RECIPE TO RICHES Season 2, Episode 1
In the Canadian reality TV family, Recipe to Riches is the responsible Dockers-clad cousin to the stilleto-wearing, alternatively shrieking and sobbing Bachelor Canada. In true Recipes fashion, the second season promises nothing if not consistency; the judges have all returned, the stakes aren’t any higher (although $250,000 is nothing to sneeze at), the contestants don’t seem any meaner and the dishes seem no more extravagant or risky (OK, butter chicken lasagna does have us a little worried). Even the format is exactly the same. Not that we’re complaining—there’s something to be said about the show’s dastardly integration of product development, marketing and sales (the winning dish shows up on Loblaws shelves the weekend after the show airs). And anyway, the inaugural episode of season two has brought out Recipes’ wild side, relatively speaking. That’s right, desserts are first. Game on.
Let’s start with a spoiler: the winning dessert has mozzarella cheese. It sounds crazy, yes, but Nerepis, New Brunswick’s Jason Keary created a Honey Cheese Tart that’s exactly what you’d think a guy in a metal band (which he is) would do when asked to make a pastry: he took ingredients lying around his house, punched them into a muffin tin, and cooked it. The metalhead approach to pastry helped him in the “batch-up challenge,” too, where contestants make larger quantities of their home recipe. While he wailed away at phyllo, the über-elegant Cherilynn Balachander’s painstaking approach—at one point her team watched her make her classic Battenburg cake by the tablespoon—slowed her kitchen down to a crawl. She loosened up, but it didn’t help: the perfectly checkered, marzipan-covered cakes looked ace but were judged as “very vanilla,” and she was dropped. This left Keary going toe-to-toe with Surrey, B.C.’s Jillianne Niver and her Chocolate Butterscotch Pot de Crème (renamed by her marketing team as Delish de Crème; hey, if you’ve got a blog, you’ve got a brand). The resulting marketing competition was an exercise in contrast: Keary rented a guitar and shredded out a jingle, while Niver’s marketing team suggested a Marie Antoinette–inspired garden party to reflect her delicate puddings (presumably they were thinking of the historically questionable “let them eat cake”). Even though Niver handily won the marketing competition, Keary’s superior batch-up performance won him the day (Laura Calder thought his dessert, which is more or less pastry filled with cream cheese, would make a good snack for some reason). In the end, “guest” judge Galen Weston boiled the standoff down to something classic versus something new, and something new won out.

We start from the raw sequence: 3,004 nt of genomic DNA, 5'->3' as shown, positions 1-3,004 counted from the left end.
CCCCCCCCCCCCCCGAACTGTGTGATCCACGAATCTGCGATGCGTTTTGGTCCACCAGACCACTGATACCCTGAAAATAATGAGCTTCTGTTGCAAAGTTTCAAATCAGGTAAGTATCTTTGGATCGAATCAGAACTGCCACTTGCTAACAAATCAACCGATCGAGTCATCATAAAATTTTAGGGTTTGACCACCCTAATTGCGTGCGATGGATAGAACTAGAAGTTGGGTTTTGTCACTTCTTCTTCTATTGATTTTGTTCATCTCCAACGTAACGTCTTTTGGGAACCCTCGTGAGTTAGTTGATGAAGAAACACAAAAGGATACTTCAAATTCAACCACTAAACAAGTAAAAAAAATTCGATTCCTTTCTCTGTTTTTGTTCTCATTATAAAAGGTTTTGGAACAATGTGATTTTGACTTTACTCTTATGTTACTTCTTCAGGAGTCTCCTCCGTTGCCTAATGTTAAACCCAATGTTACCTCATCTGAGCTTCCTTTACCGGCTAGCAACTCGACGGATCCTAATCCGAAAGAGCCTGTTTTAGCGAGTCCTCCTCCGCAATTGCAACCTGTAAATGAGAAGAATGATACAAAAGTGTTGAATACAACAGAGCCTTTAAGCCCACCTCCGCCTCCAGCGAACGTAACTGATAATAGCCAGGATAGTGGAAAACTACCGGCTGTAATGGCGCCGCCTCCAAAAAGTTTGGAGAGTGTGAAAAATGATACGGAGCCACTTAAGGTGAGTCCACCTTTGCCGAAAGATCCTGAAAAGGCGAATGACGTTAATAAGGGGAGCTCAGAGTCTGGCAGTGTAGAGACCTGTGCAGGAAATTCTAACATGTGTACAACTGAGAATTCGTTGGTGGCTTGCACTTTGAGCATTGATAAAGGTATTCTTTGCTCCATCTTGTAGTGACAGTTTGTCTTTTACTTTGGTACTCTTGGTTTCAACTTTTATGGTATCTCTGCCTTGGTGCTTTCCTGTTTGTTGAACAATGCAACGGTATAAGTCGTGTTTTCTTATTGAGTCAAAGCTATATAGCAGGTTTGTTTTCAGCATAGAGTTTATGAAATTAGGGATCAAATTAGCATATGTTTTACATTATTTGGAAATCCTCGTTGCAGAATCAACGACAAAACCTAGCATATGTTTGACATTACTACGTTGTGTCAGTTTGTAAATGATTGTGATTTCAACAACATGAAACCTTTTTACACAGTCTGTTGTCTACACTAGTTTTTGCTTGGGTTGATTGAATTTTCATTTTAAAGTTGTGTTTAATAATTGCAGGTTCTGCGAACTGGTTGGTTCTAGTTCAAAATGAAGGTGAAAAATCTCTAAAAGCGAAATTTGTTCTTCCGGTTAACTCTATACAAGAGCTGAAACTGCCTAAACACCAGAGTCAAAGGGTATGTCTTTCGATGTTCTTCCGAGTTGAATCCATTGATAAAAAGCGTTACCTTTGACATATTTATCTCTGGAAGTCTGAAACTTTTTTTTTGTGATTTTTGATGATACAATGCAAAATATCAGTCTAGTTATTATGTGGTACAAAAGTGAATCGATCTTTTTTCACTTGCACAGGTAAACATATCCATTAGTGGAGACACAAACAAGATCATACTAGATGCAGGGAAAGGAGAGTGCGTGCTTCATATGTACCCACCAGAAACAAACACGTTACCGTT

Best dish that the judges passed on: Maple Dip Muffnuts
Best line: Keary, “I have no idea what I’m doing. At all.”
Number of times host Jesse Palmer said “Prestigious President’s Choice line”: 2
As soon as we got our hands on the box, it was clear that something was amiss. The Honey Cheese Tart, renamed Mini Cheesy Bees’ Nest, has clearly undergone some changes from Keary’s kitchen to its tidy President’s Choice box. We pulled the tray of tarts out of the package, and just as the box promised, the readjustment in size was accompanied by a dollop of mixed berry coulis that dominates each phyllo-cupped tartlet. The mozzarella, the out-there ingredient that wooed the judges, is sparse. “It just tastes like Smuckers,” said one in-office taster, which is actually decent praise if you’re a fan of jam. But it got worse from there: “Oil and jam” was capsule review number two, while another lamented it as a ruined Toaster Strudel. On the show, Calder had praised the tart’s subtle sweetness; we found the coulis-smothered bite more than a little cloying. Sadly, the Nest just kept on giving in the worst way: it left a clammy film behind in all of our throats, and a stomach ache was reported afterward. A quick glance at the nutritional label reveals that a pair of mini tarts packs only 10 fewer calories than a can of Coke. One panelist put it best: “I regret it. I regret eating it.” Sorry Jason.
Perfect Pairing: Toothpaste, swiftly delivered on a toothbrush.